But the Court was even less receptive to Christopher Curran, arguing on behalf of the defendants (LCD manufacturers). At times, it seemed as if Justices Scalia, Kagan, and Sotomayor were sparring to see who could be the most forceful in rejecting Curran’s reading of the statute.
Justice Kagan’s principal point was that the statute’s reference to “common questions of law or fact” seems plainly to refer to an inquiry under Federal Rule of Civil Procedure 23, which has no place in the statutory scheme on which Mississippi relies here. Justice Scalia then took up that point and tied it back to the statutory text. Specifically, he noted that the statute applies only if the case is being tried jointly “on the ground that the plaintiffs’ claims involve common questions of law or fact.” But nothing in the Mississippi statute requires the state to prove commonality, so how can we say that the claims are being tried together on that basis?
Again, Justice Kagan emphasized the “demanding showing” Rule 23 typically requires to show commonality and found it implausible that Mississippi should have to satisfy that showing if Mississippi law doesn’t require it. It makes no sense that Mississippi’s ability to satisfy that showing should put the case in federal court when Mississippi doesn’t want to make that showing and wouldn’t have to make it in state court. On the same point, Justice Sotomayor concluded that Curran’s argument “mean[s] that before someone can remove, [the court] has to decide whether the class is certifiable.”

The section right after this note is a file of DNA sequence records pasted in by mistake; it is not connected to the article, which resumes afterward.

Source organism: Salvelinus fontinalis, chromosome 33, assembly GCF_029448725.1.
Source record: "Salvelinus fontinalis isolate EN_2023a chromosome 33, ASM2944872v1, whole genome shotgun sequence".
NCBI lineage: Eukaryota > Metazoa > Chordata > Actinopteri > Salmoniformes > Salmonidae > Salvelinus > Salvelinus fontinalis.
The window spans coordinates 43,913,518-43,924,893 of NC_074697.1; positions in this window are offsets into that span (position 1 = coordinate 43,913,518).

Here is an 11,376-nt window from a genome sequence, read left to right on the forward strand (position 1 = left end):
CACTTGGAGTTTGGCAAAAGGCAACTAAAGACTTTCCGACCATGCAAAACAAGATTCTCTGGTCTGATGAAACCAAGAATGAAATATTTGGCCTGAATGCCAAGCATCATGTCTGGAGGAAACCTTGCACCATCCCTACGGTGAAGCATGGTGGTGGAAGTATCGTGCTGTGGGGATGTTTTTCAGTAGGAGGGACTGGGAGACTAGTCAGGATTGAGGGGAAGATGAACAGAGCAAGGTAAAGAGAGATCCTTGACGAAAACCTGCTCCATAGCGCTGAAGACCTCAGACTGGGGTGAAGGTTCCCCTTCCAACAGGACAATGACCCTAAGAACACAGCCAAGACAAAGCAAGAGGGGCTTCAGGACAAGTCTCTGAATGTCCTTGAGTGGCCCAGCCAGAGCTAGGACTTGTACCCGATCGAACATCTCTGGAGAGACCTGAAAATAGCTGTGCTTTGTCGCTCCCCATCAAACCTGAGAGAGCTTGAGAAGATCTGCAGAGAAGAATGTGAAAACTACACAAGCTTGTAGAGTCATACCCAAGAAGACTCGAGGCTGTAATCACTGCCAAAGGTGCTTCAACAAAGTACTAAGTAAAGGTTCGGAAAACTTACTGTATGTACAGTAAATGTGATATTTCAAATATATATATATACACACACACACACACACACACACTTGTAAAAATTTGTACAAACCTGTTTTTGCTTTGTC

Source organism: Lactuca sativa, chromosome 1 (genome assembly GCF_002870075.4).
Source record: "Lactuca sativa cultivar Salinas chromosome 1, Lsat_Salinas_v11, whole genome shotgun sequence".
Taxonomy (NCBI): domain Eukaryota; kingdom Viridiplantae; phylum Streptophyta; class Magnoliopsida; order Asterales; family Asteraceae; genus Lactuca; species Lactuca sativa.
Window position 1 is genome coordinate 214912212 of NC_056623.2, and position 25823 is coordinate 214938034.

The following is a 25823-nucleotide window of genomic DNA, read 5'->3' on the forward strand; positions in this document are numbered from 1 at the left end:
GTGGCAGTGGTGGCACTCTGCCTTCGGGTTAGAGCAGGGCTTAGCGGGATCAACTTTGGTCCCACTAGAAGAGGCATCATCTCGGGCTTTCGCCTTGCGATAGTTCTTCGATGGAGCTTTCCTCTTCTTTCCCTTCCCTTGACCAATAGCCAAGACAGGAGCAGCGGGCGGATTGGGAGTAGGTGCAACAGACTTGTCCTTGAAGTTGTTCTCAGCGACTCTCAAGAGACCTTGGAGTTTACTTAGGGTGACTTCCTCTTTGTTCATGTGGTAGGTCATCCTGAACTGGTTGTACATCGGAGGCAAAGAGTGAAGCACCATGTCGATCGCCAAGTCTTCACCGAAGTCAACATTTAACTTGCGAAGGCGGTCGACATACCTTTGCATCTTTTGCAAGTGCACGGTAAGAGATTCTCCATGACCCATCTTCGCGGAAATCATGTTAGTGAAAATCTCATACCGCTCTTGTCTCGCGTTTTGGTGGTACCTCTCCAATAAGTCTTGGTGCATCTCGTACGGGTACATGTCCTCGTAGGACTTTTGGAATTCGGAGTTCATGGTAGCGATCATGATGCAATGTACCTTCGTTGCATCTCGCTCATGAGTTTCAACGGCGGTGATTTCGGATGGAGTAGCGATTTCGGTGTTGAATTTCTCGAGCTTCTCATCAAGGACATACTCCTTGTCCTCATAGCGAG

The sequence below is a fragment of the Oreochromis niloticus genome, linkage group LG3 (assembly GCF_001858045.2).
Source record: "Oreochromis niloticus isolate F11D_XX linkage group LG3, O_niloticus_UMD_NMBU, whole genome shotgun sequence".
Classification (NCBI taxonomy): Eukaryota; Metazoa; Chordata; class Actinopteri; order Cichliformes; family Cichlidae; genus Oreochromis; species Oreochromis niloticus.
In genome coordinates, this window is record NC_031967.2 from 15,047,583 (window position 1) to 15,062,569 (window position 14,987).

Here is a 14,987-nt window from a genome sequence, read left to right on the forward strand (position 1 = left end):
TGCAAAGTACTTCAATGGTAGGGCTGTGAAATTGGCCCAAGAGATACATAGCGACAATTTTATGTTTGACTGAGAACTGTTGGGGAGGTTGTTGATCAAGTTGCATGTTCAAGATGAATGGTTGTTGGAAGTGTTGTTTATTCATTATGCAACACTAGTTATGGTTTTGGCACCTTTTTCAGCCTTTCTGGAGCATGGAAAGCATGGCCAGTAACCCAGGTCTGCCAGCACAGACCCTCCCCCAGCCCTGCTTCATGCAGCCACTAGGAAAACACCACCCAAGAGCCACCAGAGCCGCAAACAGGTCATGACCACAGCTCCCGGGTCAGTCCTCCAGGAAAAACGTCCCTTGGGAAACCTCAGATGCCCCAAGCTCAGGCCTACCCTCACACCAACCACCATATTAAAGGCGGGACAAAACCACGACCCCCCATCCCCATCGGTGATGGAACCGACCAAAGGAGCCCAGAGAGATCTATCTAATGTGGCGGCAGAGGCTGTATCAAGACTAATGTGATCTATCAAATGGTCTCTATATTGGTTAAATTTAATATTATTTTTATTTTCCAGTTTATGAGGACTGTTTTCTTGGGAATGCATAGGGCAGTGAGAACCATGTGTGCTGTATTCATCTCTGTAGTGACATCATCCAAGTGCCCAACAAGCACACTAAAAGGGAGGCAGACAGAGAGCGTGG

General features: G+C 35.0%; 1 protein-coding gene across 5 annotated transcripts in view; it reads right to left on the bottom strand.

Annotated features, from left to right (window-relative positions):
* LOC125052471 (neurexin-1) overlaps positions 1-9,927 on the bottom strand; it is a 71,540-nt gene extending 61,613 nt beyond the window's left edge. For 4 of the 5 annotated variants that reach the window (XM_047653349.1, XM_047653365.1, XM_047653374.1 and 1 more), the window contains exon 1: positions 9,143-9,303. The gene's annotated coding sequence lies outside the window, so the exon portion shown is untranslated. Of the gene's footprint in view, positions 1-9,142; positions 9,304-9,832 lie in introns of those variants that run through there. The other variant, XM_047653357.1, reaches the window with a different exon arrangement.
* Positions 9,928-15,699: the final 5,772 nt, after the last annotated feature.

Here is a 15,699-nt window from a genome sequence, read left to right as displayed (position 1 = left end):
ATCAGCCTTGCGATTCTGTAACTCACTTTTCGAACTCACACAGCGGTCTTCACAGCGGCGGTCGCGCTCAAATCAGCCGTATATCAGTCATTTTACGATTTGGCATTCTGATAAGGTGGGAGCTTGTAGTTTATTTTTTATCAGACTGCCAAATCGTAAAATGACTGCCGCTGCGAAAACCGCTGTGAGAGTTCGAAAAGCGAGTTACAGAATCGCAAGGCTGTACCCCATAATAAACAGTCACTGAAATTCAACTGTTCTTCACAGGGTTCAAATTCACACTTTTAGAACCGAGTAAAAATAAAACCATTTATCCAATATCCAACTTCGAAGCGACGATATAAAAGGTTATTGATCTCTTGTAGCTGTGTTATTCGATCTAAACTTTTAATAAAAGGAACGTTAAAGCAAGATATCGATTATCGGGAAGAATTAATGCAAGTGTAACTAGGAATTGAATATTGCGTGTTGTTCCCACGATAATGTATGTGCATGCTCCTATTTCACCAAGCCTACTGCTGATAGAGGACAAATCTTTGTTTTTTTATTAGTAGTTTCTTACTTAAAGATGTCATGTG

Driven to back off from the text by the withering attacks, Curran next floated the idea that his reading makes sense because of the purpose of the statute is to bring these large actions into federal court. But all three of his main critics — Justices Kagan, Sotomayor, and Scalia – jumped in to reject the suggestion that his reading of the statute is even plausible. The discussion closed with Justice Scalia’s effort to summarize the argument as showing that “[s]ometimes, they try to catch everything, but the language they use doesn’t do it.”
The Chief Justice’s comments certainly suggests a strongly held concern about ruling for the state, but it is hard to believe that the defendants will get votes from Scalia, Kagan, and Sotomayor. So the argument seems to me to leave the result still up in the air, though certainly most of the Justices seemed more sympathetic to the state than to the defendants. Perhaps the most interesting thing about the argument is the limited discussion of the “states’ rights” argument around which Mississippi framed its brief. I suggested in my preview that the case might turn on a balance between support for states’ rights and aversion to class actions. But the states’ rights side of it, at least as far as the argument suggests, might not even make it to the table.
One thing to look for in the opinions will be how the Justices line up on the various issues, because the Justices that tend to be most sympathetic to the interests of the states (which would suggest a vote here for Mississippi) are for the most part the same group as those that tend to be most concerned about abusive class actions (which would suggest a vote here for the defendants).